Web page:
Yes, Let the people decide – between Jesus and this murdering rebel. Surely justice will prevail and the obviously guilty will be condemned and the innocent – though hated – will go free. The innocent deserve freedom; the guilty deserve death. So, from the standpoint of human justice in Pontius Pilate’s view, the decision was clear, it was cut and dried.

Oh, right…Human Justice…now that’s a misnomer if I ever heard one. Yes, we clamor for justice. We demand the right and abhor the wrong. We demand that justice be blind…. until there is something in it for us…until blood is involved. Everything is black and white until it’s personal!

 We stand on our soapbox and declare, “If you go out in bad weather after being warned by the authorities, you should be fined!” But, if we go out and get stuck, our version of justice changes.
 “If you steal you should go to jail!” Then a close relative is caught red-handed, and it’s not so easy.
 Cheaters should be expelled from school…until our own children are caught cheating, then it’s the teacher’s fault.
 So, and so’s children never come to church…but neither do our own…but that’s different.
 We pretend to want justice…until we are condemned.
 We claim to be unbiased…and are proven to be hypocrites.

Pontius Pilate was a seasoned judge who knew ‘human justice.’ Still, He thought He could manufacture an innocent verdict for Jesus. He would use his own powers of persuasion.

8 Then the multitude, crying aloud, began to ask him to do just as he had always done for them. 9 But Pilate answered them, saying, “Do you want me to release to you the King of the Jews?” 10 For he knew that the chief priests had handed Him over because of envy.

Pontius Pilate was willing to do as had been done before because He thought he rigged the outcome. He even suggested that the obvious choice was to release the King of the Jews, to let Jesus go. He tried to circumvent the religious leaders who brought Jesus to him – by allowing the people to choose – assuming that they would choose justly.

Honestly, it was an affront to Jesus even to have him stand next to Barabbas! It was an insult to compare the two men, one an obvious sinner and the other a just and innocent man, guilty of no crime.

It is remarkable that the people chose Barabbas over Jesus, because on the basis of the charges alone, Jesus should be set free. When we lay out the facts it seems so easy. Two men; one declared innocent by the judge three times and sent back by Herod; or a murderer and a rebel. Let the people decide…surely, they will make the right call! They can be unbiased. They can’t be swayed by a few rotten apples.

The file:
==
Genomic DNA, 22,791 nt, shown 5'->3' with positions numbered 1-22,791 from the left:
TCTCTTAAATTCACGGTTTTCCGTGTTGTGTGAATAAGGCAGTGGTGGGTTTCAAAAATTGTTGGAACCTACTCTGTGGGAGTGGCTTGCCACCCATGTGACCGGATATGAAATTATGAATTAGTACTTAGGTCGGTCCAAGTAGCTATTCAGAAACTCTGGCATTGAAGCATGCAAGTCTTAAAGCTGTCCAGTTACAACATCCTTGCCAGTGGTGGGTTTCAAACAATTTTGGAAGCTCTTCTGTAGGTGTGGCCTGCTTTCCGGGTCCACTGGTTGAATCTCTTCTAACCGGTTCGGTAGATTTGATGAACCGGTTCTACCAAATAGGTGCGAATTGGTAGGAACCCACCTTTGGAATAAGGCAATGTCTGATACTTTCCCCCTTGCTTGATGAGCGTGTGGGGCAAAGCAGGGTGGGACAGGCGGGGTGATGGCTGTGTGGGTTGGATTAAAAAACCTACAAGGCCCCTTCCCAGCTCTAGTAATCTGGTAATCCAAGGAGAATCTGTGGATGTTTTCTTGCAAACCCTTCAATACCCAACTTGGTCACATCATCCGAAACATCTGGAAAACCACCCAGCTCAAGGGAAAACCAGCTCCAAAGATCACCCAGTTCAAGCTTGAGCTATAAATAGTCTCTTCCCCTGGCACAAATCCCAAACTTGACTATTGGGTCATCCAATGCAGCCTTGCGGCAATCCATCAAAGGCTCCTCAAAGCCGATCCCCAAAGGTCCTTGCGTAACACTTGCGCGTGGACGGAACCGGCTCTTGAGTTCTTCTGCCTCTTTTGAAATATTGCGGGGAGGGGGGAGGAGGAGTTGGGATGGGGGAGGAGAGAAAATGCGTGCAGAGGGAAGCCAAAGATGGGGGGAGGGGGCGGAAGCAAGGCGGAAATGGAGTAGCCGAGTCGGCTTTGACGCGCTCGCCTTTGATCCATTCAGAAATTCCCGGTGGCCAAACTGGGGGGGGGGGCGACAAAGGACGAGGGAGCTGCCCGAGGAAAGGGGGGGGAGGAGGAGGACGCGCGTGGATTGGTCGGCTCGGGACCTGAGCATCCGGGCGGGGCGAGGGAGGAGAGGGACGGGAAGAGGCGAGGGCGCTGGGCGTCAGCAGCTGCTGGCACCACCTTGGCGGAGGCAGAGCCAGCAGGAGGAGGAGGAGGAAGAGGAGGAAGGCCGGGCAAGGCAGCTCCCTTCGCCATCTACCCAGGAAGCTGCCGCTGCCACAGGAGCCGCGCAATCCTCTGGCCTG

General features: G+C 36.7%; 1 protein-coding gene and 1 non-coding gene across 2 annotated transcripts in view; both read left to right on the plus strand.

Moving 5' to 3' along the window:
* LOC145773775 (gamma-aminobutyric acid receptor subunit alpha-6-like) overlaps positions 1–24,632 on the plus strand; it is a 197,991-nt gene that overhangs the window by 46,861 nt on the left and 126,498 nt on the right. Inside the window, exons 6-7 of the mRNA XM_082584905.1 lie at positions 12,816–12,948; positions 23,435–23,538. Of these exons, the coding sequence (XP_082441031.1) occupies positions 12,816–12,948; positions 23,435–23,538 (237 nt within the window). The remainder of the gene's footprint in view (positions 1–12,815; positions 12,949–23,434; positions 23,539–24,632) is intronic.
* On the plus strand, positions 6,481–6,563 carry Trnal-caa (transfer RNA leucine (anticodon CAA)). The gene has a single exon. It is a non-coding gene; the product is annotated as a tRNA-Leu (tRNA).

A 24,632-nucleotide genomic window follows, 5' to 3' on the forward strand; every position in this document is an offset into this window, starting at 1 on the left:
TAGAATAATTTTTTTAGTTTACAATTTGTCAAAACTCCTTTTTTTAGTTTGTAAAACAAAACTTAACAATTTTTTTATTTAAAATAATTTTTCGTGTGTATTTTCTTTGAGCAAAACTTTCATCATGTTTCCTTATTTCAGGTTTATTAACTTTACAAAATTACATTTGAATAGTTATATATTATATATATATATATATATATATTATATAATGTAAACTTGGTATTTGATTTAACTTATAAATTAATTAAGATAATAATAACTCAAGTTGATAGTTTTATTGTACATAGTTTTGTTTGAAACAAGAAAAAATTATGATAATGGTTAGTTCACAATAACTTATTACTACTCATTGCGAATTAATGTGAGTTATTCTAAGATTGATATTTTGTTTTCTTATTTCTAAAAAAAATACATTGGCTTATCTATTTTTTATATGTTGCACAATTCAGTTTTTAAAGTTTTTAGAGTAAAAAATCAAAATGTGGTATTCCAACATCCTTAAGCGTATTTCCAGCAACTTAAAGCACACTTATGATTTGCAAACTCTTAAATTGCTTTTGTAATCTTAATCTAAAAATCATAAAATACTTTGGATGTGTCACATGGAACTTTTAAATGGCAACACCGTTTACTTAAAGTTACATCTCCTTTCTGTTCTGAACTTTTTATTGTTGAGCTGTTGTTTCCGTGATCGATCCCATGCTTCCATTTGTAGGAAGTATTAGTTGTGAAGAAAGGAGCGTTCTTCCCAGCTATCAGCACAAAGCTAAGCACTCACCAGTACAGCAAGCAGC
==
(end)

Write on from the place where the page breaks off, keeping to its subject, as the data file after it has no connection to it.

11 But the chief priests stirred up the crowd, so that he should rather release Barabbas to them.

“Ooops!” Yes, based on the charges alone there was only one innocent man and it wasn’t Barabbas.

Still, I can’t help but wonder how Barabbas felt about all this. He was dragged from his cell in chains in the early morning hours to stand beside a man who was having a far worse day. He may have assumed that He was being taken out to be executed…not set free. I’m sure that Barabbas would have been willing to plead his case before Pilate, to demand that it wasn’t his fault that the rebellion took place. He didn’t mean to murder anyone!

After all, isn’t that what we would do? What did Jesus do? He said nothing. He offered no defense.

So, the people made their choice…they chose the one who was most like them. They chose the one who is most like us…not Jesus, but Barabbas.

12 Pilate answered and said to them again, “What then do you want me to do with Him whom you call the King of the Jews?” 13 So they cried out again, “Crucify Him!”

It’s as if Pilate was still looking for a way to release Jesus. “Okay, so you choose Barabbas…fine…take him.” There is still one other matter to decide, what about the quiet one, the one who rode into Jerusalem a few days ago amid shouts of ‘Hosanna’ the one you accuse of setting himself up as the King of the Jews. What about Him?
Crucify Him.

Today human beings say this was a miscarriage of justice. Human beings cry foul! No fair!

Well, unless…Barabbas was your brother…or your son…or your grandson; what do we know about justice?

Let the people decide!
They made the right decision.

What?
Jesus was the greater criminal than Barabbas, but not because of anything that He had done. He was himself innocent. He was the true Son of the Father. He was condemned because He took all of our sins – and their blackness upon Himself. He who knew no sin was made to be sin for us (2 Corinthians 5:21) and as the Prophet Isaiah foretold (Isaiah 53:6b):

“…the LORD has laid on Him the iniquity of us all.”

God in mercy used the injustice of men to work for us the ultimate justice. We the guilty go free and Jesus the innocent one goes to the cross and grave so that we may be delivered from eternity in hell.

God chose Jesus to be the Lamb of God, to be the Scapegoat for sinners. The Father chose to affix Jesus to the Cross to fix our relationship with Him and make of us His dear children by faith.

We sinners rightly call this mercy…not justice.

The choice of Barabbas over Jesus was truly remarkable…the mercy of God resulting from it is far more amazing.

O depth of love, to me revealing
The sea where my sins disappear!
In Christ my wounds find perfect healing,
There is no condemnation here;
For Jesus’ blood through earth and skies
Forever ‘Mercy! Mercy!’ cries (TLH 385:4).

Amen.